Tree Castle Island
by Jean Craighead George
HarperCollins Publishers, 2002

Reviewed by Jenna Wiley and Barbara Free

     This is an unusual book, in that it is written for middle-school aged young people (11-14), which is rare for books with an adoption theme, especially a fiction book.* Additionally, it is extremely well-written, in a style that would also captivate an adult reader.
     The story is set in the Georgia portion of the Okefenokee Swamp, in the Southeastern United States. The author did her research very well, with lots of facts about plant and animal life in that region, and social customs. The protagonist is a fourteen-year-old boy, who decides to explore the swamp in a canoe he had made himself, while his parents are gone on a trip to Europe and he is officially under the care of an “uncle,” a local outdoors man with whom he has spent much time, and from whom he learned about the woods and swamp.
     In the course of his adventures and misadventures, he first discovers a dog that looks like his own and answers to the name Dizzy, the same name as his own dog. Later, he meets the dog’s owner, a boy who looks just like him. The other boy knows he’s adopted, while our main character has never known he was adopted. This discovery happens about halfway through the book, and during the rest of the book, he confronts this new reality and all its implications, and ultimately confronts his adoptive parents as well, asking why he was never told.
     As previously stated, this book is well-written, with a large vocabulary and lots of interesting facts about plants and animals. Jenna discovered this book in the school library where she works. After reading it, she recommended it to a number of students, and asked for their comments after they had read it. Out of about 25 middle-school age students, nearly all of them thought it unrealistic that a fourteen-year-old would be allowed to go off on his own; thought it would be impossible for adopted twins to ever find each other, but did not think it unusual that one had never been told he was adopted; and further, these students did not see adoption as a major theme in the book. Part of this may be the cultural difference between urban New Mexico life and rural backwoods Southern life, as far as the freedom to go off on one’s own. It also shows that most kids of this age are not familiar with adoption issues or current adoption customs. It might be interesting to have adolescent adoptees read this book and give their comments, or even adult adoptees.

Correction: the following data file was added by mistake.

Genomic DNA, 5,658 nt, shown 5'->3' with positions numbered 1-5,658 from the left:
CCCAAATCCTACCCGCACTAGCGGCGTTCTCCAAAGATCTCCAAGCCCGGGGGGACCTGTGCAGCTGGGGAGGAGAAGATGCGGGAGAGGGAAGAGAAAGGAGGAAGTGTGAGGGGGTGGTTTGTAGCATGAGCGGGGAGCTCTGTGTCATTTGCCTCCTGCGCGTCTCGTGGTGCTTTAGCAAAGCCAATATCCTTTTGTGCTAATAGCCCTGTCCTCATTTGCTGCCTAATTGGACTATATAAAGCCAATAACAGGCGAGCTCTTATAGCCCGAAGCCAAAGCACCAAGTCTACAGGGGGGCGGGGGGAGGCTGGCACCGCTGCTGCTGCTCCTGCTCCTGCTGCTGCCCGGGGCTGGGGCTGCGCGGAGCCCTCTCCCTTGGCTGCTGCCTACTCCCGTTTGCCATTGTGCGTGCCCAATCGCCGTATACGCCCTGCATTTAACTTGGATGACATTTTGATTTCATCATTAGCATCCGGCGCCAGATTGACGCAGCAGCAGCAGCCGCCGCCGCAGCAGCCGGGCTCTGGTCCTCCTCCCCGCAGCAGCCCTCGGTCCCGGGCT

As soon as we obtain a copy of this book for the O.I. library, give it a read and write down your comments. After Jenna’s enthusiasm, Barbara read it and found it a can’t-put-down-until-it’s-finished story. We don’t know what the author’s experience is with adoption, but she certainly has experience with the swamp. Her use of description is unusually beautiful, another aspect often ignored in books for this age group. The adoption situation she portrays in the book is an informal private placement, which is perhaps not as unusual as most adoption publicity would lead us to believe.
     The reviewers aren’t telling you how the story unfolds, because the reader will be so interested in finding that out her/himself.
     For adoptive parents of adolescents or pre-teens, this would be a great book to read together and discuss the adoption issues, the sibling issues, and the idea of boys being out on their own for days or weeks at a time in the wilderness. Having the book to focus on might open some kids up to talking about their own similar issues or fantasies. For those with no adoption connections, it’s still a great story to enjoy and learn from.

Excerpted from the July 2005 edition of the Operation Identitiy Newsletter
© 2005 Operation Identity


* In point of fact, novels with an adoption-realted theme aimed at so-called “tweens” are fairly common, as evidenced by the number of such titles reflcted in the Juvenile Fiction section of the Readers’ Gude to Adoption-Rel;ated Literatuure.